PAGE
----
Where is ‘Hulk’ going? [Spoilers]

Few characters are as iconic as the Incredible Hulk… or so malleable. Over the years, the Hulk’s been a thug, a genius, a cynical lump of cruelty; but he’s best known as being the slow-witted brute. And now it appears he’s changing things up again. Spoilers below.  Continue reading

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‘Ms Marvel’ Captures The Rookie Heroine Perfectly [Spoilers]

The third chapter of Ms. Marvel cements us in Kamala Khan’s journey to becoming a superheroine. Marvel (and G. Willow Wilson) have made some daring choices across the board with a smart, clumsy, insecure young woman.  Spoilers follow.

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‘Superior Spider-Man’ Ends on a High Note [Spoilers]

Superior CoverAfter two years of following the Superior Spider-Man‘s heroics, it’s a grand thing to see Marvel’s favorite son back in the swing of things, and in his right mind. Regardless– the finale is one of the finest comics released this year. [Spoilers below.]  Continue reading

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Hannibal’s ‘Yakimono’ Takes Risks, But Disappoints [Spoilers]

HannibalYakimono is a dish that’s marinated, skewered, then fried. It’s an appropriate title for the latest installment in a grand series… but the premise of the second season is beginning to flag under its own weight. Spoilers follow. Continue reading

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Hard to Keep a Lid on Hannibal’s ‘Futamono’ [Spoilers]

Far and away, Hannibal is one of the strongest, most consistent, well-done shows on the air right now. It is also, at times, damned confounding. Strap yourself in for the big blows from episode six: FutamonoContinue reading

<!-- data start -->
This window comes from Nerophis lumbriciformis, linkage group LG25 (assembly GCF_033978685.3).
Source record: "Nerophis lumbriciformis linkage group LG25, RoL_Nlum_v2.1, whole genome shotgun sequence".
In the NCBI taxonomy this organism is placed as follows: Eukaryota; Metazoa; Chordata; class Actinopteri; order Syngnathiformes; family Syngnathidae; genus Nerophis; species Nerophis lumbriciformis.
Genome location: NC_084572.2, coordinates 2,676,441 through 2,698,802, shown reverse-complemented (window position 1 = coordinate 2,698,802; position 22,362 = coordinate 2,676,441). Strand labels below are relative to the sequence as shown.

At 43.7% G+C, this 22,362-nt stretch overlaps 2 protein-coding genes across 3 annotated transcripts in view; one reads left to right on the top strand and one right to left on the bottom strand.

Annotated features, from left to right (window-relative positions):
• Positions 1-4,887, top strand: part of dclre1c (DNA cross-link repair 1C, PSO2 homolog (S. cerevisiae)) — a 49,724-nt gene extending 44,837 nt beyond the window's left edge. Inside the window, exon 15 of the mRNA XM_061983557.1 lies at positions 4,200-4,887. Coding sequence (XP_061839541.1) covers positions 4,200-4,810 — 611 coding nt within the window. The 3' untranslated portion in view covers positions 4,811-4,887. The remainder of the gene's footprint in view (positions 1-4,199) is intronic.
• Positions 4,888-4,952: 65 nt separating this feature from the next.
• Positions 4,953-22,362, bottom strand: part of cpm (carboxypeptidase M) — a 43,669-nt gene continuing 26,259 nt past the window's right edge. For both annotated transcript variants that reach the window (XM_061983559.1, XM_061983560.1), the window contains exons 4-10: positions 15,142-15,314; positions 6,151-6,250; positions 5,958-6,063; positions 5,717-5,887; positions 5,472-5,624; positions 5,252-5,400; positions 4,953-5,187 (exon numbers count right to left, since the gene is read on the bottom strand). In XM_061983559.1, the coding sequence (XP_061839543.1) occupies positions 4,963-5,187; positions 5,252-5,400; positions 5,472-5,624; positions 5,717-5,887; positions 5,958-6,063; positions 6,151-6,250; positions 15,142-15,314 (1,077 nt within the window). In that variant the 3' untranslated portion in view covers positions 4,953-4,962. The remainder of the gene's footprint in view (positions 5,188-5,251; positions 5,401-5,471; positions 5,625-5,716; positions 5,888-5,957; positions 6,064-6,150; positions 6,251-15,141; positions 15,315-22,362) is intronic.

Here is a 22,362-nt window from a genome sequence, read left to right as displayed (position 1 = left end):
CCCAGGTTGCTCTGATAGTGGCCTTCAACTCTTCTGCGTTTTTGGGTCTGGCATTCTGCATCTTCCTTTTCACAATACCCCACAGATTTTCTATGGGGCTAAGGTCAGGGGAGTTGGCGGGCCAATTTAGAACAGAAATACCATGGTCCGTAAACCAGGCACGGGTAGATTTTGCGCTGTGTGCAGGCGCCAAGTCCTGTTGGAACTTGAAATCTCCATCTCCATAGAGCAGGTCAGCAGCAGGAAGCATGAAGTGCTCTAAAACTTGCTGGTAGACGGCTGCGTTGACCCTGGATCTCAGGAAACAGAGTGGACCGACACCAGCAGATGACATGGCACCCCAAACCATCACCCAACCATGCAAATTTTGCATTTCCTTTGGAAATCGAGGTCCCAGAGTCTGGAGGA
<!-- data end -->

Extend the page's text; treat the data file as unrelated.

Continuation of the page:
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My Friend Was Sexually Abused And There’s Almost Nothing I Can Do About It

This is not going to be pleasant, but then, neither is what happened last week. (No, this is not fiction.) A friend of mine was hanging out with her friends and acquaintances, before one of these men tried to rape her, in his car. If not for a well-timed phone call, I shudder to think what might have happened.

For the record, I asked my friend for permission to write about this, first. I have nothing but respect for her, and the bravery she’s summoned is nothing less than monumental: she went to the police. I know this because I went with her as moral support. Continue reading

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On Hannibal and ‘Takiawase’ [Spoilers]

There are any number of things that can be said about last night’s episode of Hannibal. “Holy $#!t” and other such euphemisms come to mind. Three different stories, barely cross-pollenating. That buzzing noise you hear is the sound of human beings, dropping like flies. [Spoilers below.] Continue reading

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On Daredevil #1: The Devil in ‘Frisco [Spoilers]

After the whirlwind of events last month, the Man Without Fear has picked up stakes and moved out west. He’s wasted no time getting into trouble. [Spoilers below.]

Matt Murdock wrapped up his affairs in the Big Apple when he confessed under oath that he was Daredevil. After years of ‘wrongly’ influencing the courts– and prosecuting criminals he’d personally apprehended days before– Murdock has been disbarred in New York state.   Continue reading

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On Walking Dead’s ‘The Grove’ and Darwinism (Spoilers)

Tonight’s episode of The Walking Dead was, sadly, nothing special. Carol, Tyreese, Lizzie and Mika had found a possible home, faced some hard decisions, and decided to move on. (Spoilers below.)

I’m not going to lie, I have zero sympathy for Lizzie, or the fact that she was put down.  If this were the modern functioning world, with therapists and no walkers roaming around trying to kill everyone, I’d want her to get the years of therapy required to break her of the belief that the zombies (or, y’know, ‘Walking Dead’) were still people.

That’s not the world these characters live in. It’s not the world Lizzie lives in, anymore. She’s dead. And rightly so. She wasn’t just a liability, she was a danger to the people around her– the actual people, still having thoughts and not craving human flesh.

The utmost need these characters have is survival. They have to eke out a living, however they can, wherever they can. They literally do not have time to deal with delusional ten-year-olds who feed mice to zombies, or wrongly sense a deep personal connection to a walking corpse in a wedding dress.